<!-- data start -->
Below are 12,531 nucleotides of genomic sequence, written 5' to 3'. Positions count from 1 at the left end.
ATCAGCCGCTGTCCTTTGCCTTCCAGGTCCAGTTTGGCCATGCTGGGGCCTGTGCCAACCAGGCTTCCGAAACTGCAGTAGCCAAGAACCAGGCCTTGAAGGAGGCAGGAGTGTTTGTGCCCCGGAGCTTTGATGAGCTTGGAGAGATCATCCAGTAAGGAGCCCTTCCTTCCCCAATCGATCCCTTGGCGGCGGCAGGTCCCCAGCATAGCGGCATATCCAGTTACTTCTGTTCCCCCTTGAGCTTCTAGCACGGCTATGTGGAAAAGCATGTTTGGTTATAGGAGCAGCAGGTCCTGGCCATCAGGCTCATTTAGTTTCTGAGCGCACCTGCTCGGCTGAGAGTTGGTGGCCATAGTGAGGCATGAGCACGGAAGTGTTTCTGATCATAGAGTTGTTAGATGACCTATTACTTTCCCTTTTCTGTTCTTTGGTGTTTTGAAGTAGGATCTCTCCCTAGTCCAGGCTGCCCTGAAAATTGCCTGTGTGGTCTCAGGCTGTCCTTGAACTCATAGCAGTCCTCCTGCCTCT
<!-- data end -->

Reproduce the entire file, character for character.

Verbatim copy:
Below are 12,531 nucleotides of genomic sequence, written 5' to 3'. Positions count from 1 at the left end.
ATCAGCCGCTGTCCTTTGCCTTCCAGGTCCAGTTTGGCCATGCTGGGGCCTGTGCCAACCAGGCTTCCGAAACTGCAGTAGCCAAGAACCAGGCCTTGAAGGAGGCAGGAGTGTTTGTGCCCCGGAGCTTTGATGAGCTTGGAGAGATCATCCAGTAAGGAGCCCTTCCTTCCCCAATCGATCCCTTGGCGGCGGCAGGTCCCCAGCATAGCGGCATATCCAGTTACTTCTGTTCCCCCTTGAGCTTCTAGCACGGCTATGTGGAAAAGCATGTTTGGTTATAGGAGCAGCAGGTCCTGGCCATCAGGCTCATTTAGTTTCTGAGCGCACCTGCTCGGCTGAGAGTTGGTGGCCATAGTGAGGCATGAGCACGGAAGTGTTTCTGATCATAGAGTTGTTAGATGACCTATTACTTTCCCTTTTCTGTTCTTTGGTGTTTTGAAGTAGGATCTCTCCCTAGTCCAGGCTGCCCTGAAAATTGCCTGTGTGGTCTCAGGCTGTCCTTGAACTCATAGCAGTCCTCCTGCCTCT